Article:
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MRQE Top Critic

The Great Train Robbery

(review...)

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“This is a night of discovery for you,” Jason Reitman beamed proudly after the screening of his new comedy, Juno. The film had its Starz Denver Film Fest “Big Night” audience laughing all the way through, so much so that it was easy to miss subsequent lines in the hubbub. He explained that not only was this audience getting a chance to discover the actress playing the title character, Juno, but we were also getting our first taste of new screenwriter Diablo Cody’s work, whom he said wrote the screenplay in seven weeks at a Starbucks in a Target store and has “the closest thing to raw talent of anyone I have ever worked with.”

Jason Reitman was proud to introduce Ellen Page
Jason Reitman was proud to introduce Ellen Page

He and I both discovered Diablo Cody a while ago; she worked as a stripper in Minneapolis, created a blog about her experiences, and turned it into a fun book on the limits of what people will do for fun, money, and experience. This led to her discovery by Hollywood and now this screenplay about a 16-year-old girl who gets pregnant and decides to give her baby to a couple who wants to adopt. The script is packed with humor and a dash of pathos; the film felt both more savvy and less self-aware than the teen angst-driven Napoleon Dynamite. There’s less laughing at people and more laughing with them.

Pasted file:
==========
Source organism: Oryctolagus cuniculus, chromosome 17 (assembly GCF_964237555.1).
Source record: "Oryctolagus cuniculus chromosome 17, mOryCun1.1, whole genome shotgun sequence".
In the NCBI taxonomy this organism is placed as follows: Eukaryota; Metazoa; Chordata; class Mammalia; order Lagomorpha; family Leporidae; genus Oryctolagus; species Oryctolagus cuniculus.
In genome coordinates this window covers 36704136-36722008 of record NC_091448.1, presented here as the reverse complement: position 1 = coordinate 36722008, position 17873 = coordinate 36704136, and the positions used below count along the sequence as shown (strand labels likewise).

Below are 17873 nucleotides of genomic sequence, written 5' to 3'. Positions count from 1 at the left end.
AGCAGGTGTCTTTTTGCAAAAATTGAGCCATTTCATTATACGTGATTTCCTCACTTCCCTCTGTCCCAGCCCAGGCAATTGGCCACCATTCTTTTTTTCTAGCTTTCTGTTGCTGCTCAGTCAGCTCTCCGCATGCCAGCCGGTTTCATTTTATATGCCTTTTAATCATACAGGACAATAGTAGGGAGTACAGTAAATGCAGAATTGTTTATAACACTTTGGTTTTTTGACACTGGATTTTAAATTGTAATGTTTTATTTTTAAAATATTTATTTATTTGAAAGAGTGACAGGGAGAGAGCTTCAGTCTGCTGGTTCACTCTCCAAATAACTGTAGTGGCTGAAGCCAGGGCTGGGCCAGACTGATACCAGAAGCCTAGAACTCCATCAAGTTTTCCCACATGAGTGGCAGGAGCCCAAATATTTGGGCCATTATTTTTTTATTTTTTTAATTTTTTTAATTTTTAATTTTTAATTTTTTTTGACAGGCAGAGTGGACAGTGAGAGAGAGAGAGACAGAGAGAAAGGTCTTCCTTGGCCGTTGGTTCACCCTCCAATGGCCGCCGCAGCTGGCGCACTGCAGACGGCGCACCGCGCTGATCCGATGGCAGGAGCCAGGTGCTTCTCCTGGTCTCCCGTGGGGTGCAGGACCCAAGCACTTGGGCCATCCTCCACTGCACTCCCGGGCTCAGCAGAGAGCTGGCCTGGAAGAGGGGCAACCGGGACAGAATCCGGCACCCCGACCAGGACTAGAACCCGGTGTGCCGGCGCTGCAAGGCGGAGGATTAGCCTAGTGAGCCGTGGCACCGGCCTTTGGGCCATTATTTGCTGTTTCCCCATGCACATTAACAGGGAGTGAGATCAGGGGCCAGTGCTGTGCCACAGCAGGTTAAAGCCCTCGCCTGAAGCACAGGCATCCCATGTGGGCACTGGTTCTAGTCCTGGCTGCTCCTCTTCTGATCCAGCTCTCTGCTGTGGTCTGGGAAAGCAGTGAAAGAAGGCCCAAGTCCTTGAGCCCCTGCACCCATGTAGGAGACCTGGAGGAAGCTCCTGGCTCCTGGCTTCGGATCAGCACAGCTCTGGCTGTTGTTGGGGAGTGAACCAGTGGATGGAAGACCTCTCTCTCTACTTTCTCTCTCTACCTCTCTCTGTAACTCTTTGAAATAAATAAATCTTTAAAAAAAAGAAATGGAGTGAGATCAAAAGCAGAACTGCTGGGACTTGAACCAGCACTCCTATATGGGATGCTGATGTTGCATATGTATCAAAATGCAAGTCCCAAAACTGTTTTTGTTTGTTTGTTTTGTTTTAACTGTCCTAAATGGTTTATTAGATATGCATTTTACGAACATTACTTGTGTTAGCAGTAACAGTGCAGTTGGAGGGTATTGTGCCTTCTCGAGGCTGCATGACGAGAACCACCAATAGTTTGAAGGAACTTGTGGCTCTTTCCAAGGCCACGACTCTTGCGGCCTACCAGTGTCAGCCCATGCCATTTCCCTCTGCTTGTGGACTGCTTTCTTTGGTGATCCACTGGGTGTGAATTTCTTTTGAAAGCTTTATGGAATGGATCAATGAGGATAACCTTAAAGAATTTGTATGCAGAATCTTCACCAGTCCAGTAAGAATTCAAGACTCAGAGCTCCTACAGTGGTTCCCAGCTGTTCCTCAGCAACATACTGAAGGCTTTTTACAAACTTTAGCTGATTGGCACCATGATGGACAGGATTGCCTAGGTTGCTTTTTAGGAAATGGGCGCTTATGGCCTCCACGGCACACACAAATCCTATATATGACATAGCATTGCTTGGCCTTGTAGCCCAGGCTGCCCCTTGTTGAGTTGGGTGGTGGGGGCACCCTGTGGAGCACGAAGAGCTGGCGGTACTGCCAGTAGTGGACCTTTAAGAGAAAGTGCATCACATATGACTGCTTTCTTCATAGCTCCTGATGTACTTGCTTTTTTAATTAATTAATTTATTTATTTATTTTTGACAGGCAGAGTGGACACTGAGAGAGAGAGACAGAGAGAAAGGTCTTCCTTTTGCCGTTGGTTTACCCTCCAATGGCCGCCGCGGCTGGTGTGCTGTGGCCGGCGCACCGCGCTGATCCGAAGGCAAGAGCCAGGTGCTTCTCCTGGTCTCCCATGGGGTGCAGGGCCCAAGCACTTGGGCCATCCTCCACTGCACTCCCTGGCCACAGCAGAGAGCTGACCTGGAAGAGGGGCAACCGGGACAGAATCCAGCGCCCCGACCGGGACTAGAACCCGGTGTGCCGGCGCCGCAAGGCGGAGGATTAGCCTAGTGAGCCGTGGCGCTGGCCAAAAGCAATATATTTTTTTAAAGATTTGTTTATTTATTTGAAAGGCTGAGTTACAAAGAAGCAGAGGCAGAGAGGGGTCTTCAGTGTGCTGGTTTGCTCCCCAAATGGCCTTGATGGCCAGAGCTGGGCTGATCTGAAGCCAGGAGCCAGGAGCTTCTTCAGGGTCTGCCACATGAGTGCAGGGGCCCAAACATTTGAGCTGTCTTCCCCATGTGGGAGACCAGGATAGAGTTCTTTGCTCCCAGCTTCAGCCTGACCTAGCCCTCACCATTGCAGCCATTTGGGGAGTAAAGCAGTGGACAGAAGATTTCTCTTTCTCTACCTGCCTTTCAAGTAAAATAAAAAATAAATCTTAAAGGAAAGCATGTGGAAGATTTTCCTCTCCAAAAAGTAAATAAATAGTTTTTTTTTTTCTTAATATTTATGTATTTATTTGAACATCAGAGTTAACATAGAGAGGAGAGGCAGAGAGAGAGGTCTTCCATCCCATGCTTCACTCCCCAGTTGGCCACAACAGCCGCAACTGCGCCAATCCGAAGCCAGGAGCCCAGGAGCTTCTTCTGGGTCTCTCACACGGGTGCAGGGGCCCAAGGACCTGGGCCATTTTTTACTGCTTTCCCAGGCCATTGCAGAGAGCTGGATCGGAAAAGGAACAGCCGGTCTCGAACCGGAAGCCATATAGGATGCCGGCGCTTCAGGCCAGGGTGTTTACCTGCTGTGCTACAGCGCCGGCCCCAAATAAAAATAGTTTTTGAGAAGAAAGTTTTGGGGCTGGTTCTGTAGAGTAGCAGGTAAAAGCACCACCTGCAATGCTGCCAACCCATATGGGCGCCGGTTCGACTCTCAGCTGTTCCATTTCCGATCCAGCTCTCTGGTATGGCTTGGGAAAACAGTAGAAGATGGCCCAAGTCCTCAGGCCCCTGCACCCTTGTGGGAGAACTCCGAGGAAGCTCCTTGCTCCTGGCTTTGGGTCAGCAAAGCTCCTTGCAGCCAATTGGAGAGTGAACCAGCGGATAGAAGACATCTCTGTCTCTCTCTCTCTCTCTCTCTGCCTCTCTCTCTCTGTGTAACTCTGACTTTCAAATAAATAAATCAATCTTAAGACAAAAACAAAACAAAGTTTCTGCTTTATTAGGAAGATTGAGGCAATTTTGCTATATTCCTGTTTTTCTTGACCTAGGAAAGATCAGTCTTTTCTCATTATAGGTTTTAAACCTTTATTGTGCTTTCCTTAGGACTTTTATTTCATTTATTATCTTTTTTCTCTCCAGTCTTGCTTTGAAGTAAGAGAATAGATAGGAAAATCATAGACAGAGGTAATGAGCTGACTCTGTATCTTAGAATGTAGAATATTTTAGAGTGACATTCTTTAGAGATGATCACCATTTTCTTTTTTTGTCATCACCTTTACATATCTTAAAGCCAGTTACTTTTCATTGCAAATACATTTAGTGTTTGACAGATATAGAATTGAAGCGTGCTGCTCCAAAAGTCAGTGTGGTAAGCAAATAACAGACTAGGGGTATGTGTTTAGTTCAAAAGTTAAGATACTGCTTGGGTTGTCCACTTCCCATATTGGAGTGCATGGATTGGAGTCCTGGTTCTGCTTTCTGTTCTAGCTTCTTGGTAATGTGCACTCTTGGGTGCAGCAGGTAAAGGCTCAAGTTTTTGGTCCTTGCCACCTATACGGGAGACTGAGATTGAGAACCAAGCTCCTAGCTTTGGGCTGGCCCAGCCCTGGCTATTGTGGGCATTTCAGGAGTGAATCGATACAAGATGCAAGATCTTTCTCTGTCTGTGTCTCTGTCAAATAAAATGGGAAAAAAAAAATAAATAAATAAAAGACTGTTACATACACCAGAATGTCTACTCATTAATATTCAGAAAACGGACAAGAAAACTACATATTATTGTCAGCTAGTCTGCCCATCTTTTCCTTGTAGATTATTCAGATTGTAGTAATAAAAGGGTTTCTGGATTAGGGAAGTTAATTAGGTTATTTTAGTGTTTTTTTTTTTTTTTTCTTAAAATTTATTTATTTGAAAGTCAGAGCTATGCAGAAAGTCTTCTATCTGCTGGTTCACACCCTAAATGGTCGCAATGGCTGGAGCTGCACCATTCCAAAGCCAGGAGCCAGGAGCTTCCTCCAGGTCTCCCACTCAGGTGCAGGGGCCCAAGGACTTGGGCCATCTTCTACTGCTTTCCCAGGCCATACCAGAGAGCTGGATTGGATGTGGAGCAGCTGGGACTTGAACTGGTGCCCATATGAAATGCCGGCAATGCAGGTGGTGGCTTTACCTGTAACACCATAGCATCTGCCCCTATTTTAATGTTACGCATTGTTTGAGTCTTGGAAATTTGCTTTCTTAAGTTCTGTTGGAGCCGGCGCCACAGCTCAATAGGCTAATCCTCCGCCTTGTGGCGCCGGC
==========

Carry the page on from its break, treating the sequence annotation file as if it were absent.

Juno, played by the lovely and extremely talented Ellen Page, is an ordinary sixteen-year-old who acts on a year-long crush, with big consequences. Michael Cera plays the object of her affections, who tries to take his cues from the independent and collected teen. At first she decides to seek an abortion; then she hears that her fetus probably has fingernails by this time in her pregnancy, and in the clinic waiting room a building symphony of fingernail scratching and clicking and picking like that classic percussive scene in Delicatessen sends her right back out the door of the clinic before she’s carried out her plan.

Instead, she carries out her pregnancy, and she and her best friend find an ad for a perfect couple looking to adopt a baby in the Penny Saver. Her family is supportive in all the important ways, but the couple turn out to have more problems than their McMansion can hold. Everyone does the right things in the end, but there’s nothing cliched or sappy about any of the resolutions.

This is a great, compassionate contemporary comedy about how people really behave, with a wonderful script and fantastic performances all around (from Michael Cera and J.K. Simmons in particular, as well as Allison Janney, Olivia Thirlby, and Jason Bateman).